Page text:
- Resolution (electron density)
Resolution in terms of electron density is a measure of the resolvability in the electron density map of a molecule. In
X-ray crystallography, resolution is the highest resolvable peak in the diffraction pattern. While cryo-electron microscopyis a frequency space comparison of two halves of the data, which strives to correlate with the X-ray definition. Frank, 2006, p250-251]
structural biology, resolution can be broken down into 4 groups:
* sub-atomic, individual elements are distinguishable and quantum effects can be studied
* atomic, individual atoms are visible and an accurate three-dimensional model can be construction
secondary structure, such as alpha helicesand beta sheets
* domain, no secondary structure is resolvable
As the crystal's repeating unit, its
unit cell, becomes larger and more complex, the atomic-level picture provided by X-ray crystallography becomes less well-resolved (more "fuzzy") for a given number of observed reflections. Two limiting cases of X-ray crystallography are often discerned, "small-molecule" and "macromolecular" crystallography. "Small-molecule crystallography" typically involves crystals with fewer than 100 atoms in their asymmetric unit; such crystal structures are usually so well resolved that its atoms can be discerned as isolated "blobs" of electron density. By contrast, "macromolecular crystallography" often involves tens of thousands of atoms in the unit cell. Such crystal structures are generally less well-resolved (more "smeared out"); the atoms and chemical bonds appear as tubes of electron density, rather than as isolated atoms. In general, small molecules are also easier to crystallize than macromolecules; however, X-ray crystallography has proven possible even for viruses with hundreds of thousands of atoms.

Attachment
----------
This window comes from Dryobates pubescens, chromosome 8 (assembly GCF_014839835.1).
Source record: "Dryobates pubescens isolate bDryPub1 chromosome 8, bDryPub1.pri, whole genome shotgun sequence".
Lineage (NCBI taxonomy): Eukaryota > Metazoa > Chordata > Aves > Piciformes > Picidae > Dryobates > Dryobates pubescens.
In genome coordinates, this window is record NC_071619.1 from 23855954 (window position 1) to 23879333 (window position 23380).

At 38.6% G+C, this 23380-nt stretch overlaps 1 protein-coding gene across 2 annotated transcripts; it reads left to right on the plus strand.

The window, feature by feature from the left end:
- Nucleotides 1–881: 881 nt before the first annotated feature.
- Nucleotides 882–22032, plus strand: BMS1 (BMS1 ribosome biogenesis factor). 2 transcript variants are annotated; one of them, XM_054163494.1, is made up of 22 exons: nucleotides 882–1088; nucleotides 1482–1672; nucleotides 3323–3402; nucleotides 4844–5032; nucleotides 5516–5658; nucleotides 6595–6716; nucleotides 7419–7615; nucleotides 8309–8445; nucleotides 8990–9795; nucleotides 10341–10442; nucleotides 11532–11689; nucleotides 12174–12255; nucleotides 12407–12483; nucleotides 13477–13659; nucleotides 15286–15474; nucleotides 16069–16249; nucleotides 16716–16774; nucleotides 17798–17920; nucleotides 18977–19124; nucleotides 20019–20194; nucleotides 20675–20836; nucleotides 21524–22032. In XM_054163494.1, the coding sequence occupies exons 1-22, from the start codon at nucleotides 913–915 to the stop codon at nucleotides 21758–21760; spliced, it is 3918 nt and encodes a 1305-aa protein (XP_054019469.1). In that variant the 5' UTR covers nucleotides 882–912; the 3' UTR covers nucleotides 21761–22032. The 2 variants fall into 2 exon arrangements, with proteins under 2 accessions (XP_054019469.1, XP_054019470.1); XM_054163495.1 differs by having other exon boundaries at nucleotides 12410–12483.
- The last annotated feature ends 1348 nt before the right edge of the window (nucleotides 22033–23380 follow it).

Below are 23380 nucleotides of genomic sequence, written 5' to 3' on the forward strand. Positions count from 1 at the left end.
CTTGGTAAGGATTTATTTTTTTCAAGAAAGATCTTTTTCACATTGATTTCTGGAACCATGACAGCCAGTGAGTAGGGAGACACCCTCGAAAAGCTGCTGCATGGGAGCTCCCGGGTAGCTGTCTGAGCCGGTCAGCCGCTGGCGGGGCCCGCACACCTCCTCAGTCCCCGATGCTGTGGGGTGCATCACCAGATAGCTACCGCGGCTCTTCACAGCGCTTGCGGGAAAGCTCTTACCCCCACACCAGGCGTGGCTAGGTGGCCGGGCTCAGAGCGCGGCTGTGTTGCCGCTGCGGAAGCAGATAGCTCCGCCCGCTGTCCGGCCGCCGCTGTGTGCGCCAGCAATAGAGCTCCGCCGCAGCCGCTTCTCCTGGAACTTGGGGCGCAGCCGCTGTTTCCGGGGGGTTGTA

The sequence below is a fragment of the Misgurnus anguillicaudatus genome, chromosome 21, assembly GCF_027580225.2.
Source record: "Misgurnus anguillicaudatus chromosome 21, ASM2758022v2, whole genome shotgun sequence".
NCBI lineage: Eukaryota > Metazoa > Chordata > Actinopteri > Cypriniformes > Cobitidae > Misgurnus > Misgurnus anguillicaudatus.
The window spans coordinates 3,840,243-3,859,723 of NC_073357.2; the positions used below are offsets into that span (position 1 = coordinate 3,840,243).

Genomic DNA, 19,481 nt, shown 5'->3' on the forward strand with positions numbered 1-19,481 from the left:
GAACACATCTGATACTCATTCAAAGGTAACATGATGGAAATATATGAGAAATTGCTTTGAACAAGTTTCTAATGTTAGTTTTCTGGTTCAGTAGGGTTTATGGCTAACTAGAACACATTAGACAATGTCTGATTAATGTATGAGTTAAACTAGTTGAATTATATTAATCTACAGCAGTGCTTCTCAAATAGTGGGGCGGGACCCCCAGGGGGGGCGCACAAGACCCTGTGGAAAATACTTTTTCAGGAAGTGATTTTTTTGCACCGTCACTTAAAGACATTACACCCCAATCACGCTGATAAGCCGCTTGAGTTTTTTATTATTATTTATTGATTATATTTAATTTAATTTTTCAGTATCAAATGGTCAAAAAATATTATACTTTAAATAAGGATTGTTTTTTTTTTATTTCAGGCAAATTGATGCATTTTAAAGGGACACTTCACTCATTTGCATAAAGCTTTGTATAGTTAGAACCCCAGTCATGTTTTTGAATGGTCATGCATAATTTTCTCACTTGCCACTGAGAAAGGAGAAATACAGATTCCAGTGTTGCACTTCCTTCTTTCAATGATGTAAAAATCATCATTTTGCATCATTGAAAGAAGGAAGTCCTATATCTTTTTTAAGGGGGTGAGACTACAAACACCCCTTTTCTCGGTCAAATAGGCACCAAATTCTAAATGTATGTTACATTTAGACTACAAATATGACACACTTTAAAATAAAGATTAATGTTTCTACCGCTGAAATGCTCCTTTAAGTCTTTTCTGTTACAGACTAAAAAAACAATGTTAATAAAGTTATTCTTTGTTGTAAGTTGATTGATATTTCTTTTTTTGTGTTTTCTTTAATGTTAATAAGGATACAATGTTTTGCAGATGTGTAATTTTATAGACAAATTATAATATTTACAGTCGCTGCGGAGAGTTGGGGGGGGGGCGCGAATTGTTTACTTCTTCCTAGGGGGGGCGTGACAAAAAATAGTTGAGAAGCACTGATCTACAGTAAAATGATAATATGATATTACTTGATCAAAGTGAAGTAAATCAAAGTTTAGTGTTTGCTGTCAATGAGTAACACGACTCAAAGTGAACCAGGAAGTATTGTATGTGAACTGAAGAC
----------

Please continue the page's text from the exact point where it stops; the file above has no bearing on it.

cryo-electron microscopy, resolution is typically measured by the Fourier shell correlation (FSC)Harauz & van Heel, 1986] , a three-dimensional extension of the Fourier ring correlation (FRC)van Heel, 1982] Saxton & Baumeister, 1982] . The FSC is a comparison of two different Fourier transforms over different shells on frequency space. To measure the FSC, the data needs to be separated into two groups. Typically, the even particles form the first group and odd particles the second based on their order. This is commonly referred to as the even-odd test. Most publications quote the FSC 0.5 cutoff, which refers to the when the correlation coefficient of the Fourier shells is equal to 0.5Böttcher et al., 1997] .
Determining the resolution remains a controversial topic. Many other criteria using the FSC curve exist, including 3-σ criterion, 5-σ criterion, and the 0.143 cutoff. In 2007, a resolution criterion independent of the FSC was developed using the correlation between neighboring Fourier to distinguish signal from noise.Sousa & Grigoreiff, 2007]
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